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‘Protecting Petronas more important than biodiesel R&D’

 | March 9, 2017

Think tank chief says Malaysia's weakness in biodiesel research may not have just been due to a lack of effort.


PETALING JAYA: A think tank believes that Malaysia’s failure to make any breakthrough in biodiesel research despite being a major producer of palm oil isn’t just down to a lack of effort but a case of priorities.

Amin Ahmad, who is executive director of the Institute for Leadership and Development Studies (LEAD), said although he didn’t agree with protectionist policies, it would be difficult to argue that in the past the interests of the nation were better served in protecting Petronas.

He was responding to comments made by veteran economist Jomo Kwame Sundaram who said that discussions on biodiesel energy – that can be derived from palm oil – had been ongoing for at least 30 years, but with little research and development efforts.

Jomo said as a result of the insufficient research, Malaysia had not been able to make any breakthrough in biodiesel.

However, Amin said that economically, incentive mattered and he believed that looking at the bigger picture, the government may have felt the need to protect and prioritise Petronas – which supported the national budget for decades – was greater than the development of the biodiesel industry.

“There is also the factor that advance biodiesel as we know it today was an uncertainty in the past,” Amin said.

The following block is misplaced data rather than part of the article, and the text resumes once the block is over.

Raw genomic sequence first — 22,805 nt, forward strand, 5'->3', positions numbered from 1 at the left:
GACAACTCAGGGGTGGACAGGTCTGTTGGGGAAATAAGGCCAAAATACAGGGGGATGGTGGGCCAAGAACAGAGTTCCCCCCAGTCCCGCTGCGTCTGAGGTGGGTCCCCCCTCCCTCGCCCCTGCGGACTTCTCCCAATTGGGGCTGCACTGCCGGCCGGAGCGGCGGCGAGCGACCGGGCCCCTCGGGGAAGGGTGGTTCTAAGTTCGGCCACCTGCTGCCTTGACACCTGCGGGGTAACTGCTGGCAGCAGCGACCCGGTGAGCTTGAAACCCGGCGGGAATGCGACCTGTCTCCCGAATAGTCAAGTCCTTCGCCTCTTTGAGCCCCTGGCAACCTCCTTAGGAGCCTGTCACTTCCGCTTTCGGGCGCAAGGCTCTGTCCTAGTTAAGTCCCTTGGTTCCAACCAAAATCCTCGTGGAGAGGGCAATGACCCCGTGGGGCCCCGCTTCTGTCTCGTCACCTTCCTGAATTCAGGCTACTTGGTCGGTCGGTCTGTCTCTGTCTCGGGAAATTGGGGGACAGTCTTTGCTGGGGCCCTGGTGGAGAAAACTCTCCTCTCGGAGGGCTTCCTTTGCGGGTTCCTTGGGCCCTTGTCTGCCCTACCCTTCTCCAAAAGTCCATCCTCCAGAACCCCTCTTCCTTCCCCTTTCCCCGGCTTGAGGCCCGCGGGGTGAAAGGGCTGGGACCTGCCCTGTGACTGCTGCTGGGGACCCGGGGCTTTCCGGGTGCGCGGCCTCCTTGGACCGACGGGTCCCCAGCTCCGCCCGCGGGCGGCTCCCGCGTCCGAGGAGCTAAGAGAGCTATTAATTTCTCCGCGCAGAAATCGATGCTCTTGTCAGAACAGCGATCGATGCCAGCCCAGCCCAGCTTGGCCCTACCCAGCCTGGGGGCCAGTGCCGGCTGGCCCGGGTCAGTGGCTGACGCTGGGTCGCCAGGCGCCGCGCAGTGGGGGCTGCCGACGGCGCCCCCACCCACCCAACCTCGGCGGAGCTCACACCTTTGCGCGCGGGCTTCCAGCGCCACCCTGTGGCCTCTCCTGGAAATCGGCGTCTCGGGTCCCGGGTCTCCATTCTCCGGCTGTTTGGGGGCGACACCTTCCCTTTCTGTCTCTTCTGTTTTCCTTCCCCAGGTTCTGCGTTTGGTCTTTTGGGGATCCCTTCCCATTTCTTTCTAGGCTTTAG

He added that though Jomo was right on the need to develop biodiesel in the country, there was no rush as continuous research was still required.

“We have to look beyond the use of biodiesel when we want to develop the industry. We need to look at the capacity needed to meet biodiesel demands.”

Amin noted that although biodiesel produced lesser carbon emissions than petroleum, there would still be an impact on the environment with huge tracts of land cleared for the planting of oil palm trees to ensure supply.

In the past, countries such as Cuba, Brazil and the United States enacted policies to promote biofuels such as bioethanol, derived from sugar cane, and biodiesel, derived from soybean oil.

In the 1960s, Malaysia shifted from the production of rubber to oil palm cultivation. It became the biggest producer of palm oil in the world before it was overtaken by Indonesia.

Yesterday, it was reported that Malaysia hopes to increase its biodiesel output from the current 500,000 tonnes a year to 800,000 to 900,000 tonnes a year.

Economist: Malaysia wasted opportunities to develop biodiesel


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